Donald Trump Indirectly Warns Players Over Super Bowl Kneeling

The National Football League season was plunged into acrimony in September, when Donald Trump disparaged as "sons of bitches" the mostly African-American players kneeling during the anthem in a protest at social injustice.

Donald Trump Indirectly Warns Players Over Super Bowl Kneeling
Minneapolis, United States: US President Donald Trump indirectly warned players in Sunday's Super Bowl not to kneel in protest during the national anthem - at the end of a National Football League season marked by his simmering feud with the athletes.

In a pre-game statement issued by the White House, Mr Trump expressed appreciation "for those who make occasions like this possible, particularly the brave men and women of our Armed Forces."

"We hold them in our hearts and thank them for our freedom as we proudly stand for the national anthem," Mr Trump said -- an allusion to the sporadic protests that began in 2016 when San Francisco 49ers quarterback Colin Kaepernick took a knee for the anthem in a protest aimed at drawing attention to injustices suffered by minorities at the hands of law enforcement.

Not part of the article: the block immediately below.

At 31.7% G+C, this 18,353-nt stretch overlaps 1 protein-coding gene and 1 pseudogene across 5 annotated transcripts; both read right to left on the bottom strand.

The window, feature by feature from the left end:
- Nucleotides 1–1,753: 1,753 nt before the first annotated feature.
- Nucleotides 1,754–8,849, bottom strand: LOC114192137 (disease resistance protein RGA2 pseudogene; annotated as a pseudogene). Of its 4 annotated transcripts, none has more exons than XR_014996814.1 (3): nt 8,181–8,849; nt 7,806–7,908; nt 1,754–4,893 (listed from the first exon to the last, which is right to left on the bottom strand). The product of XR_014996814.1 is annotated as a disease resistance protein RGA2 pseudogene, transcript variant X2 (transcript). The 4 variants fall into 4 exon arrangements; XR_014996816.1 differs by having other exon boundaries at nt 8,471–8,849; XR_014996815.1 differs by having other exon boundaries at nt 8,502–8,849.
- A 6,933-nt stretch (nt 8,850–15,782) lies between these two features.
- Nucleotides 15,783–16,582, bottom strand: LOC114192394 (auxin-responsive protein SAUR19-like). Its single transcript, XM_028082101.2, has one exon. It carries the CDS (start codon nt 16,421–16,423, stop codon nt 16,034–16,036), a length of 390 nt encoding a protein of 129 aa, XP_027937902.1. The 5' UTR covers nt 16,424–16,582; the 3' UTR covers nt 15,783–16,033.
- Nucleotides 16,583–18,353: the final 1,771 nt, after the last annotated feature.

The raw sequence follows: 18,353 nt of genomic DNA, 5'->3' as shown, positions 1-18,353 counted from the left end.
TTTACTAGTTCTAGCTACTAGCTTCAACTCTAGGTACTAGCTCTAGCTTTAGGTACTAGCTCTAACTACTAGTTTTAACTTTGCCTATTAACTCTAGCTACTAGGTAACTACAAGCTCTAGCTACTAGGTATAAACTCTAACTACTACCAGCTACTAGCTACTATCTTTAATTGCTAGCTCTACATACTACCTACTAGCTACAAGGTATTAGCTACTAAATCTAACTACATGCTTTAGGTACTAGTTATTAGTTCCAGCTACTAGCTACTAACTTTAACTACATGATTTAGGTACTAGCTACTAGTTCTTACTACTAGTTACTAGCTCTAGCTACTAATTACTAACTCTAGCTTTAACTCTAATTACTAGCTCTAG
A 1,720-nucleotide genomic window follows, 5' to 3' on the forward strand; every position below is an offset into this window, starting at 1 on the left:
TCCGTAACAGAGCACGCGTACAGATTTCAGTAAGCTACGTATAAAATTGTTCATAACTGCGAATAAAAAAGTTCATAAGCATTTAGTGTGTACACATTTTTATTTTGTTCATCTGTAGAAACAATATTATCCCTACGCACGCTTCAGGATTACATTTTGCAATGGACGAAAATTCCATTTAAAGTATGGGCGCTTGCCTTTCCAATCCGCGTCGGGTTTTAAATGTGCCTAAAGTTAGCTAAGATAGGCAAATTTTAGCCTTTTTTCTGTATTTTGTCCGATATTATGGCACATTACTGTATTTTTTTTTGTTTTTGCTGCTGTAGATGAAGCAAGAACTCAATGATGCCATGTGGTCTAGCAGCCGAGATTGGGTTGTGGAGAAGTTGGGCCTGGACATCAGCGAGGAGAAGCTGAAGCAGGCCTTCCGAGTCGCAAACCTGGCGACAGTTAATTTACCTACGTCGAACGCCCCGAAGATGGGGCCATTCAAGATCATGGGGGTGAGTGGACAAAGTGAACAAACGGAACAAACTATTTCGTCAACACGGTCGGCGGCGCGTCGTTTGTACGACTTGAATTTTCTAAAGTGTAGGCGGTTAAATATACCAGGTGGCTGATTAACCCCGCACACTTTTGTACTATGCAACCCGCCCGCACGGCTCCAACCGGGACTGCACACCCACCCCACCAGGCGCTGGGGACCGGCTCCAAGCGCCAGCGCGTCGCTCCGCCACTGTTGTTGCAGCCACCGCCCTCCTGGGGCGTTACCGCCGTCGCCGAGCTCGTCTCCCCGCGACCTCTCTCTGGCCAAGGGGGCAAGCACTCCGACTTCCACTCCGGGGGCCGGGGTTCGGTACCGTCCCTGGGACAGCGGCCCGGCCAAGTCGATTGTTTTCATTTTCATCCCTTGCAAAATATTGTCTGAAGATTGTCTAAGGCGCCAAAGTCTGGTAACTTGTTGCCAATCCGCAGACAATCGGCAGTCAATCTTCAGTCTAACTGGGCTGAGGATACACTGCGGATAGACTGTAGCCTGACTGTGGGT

A handful of players continued to kneel for the anthem in National Football League games this season, prompting Mr Trump's ire.

He said NFL owners should respond to players who kneel by saying, "Get that son of a bitch off the field right now, he's fired. He's fired!"

NFL team owners issued statements condemning Mr Trump's comments.

But the most resounding statement came two days after Mr Trump's criticisms when a wave of player protests erupted across the league in the biggest single demonstration of political activism in NFL history.

About 150 players across the league took to one knee during the playing of the national anthem, instantly reigniting Kaepernick's cause.

After talks with protesting players, the league pledged nearly $100 million to charities which deal with criminal justice reform, law enforcement/community relations and education.

The NFL hopes its pledge will help draw a line under its season of protest, although there is no explicit requirement for players to refrain from demonstrating during the anthem.

"We send our best wishes for an enjoyable Super Bowl Sunday," Mr Trump said in his message ahead of the game between the New England Patriots and Philadelphia Eagles.

"May God bless and protect our troops," he continued.
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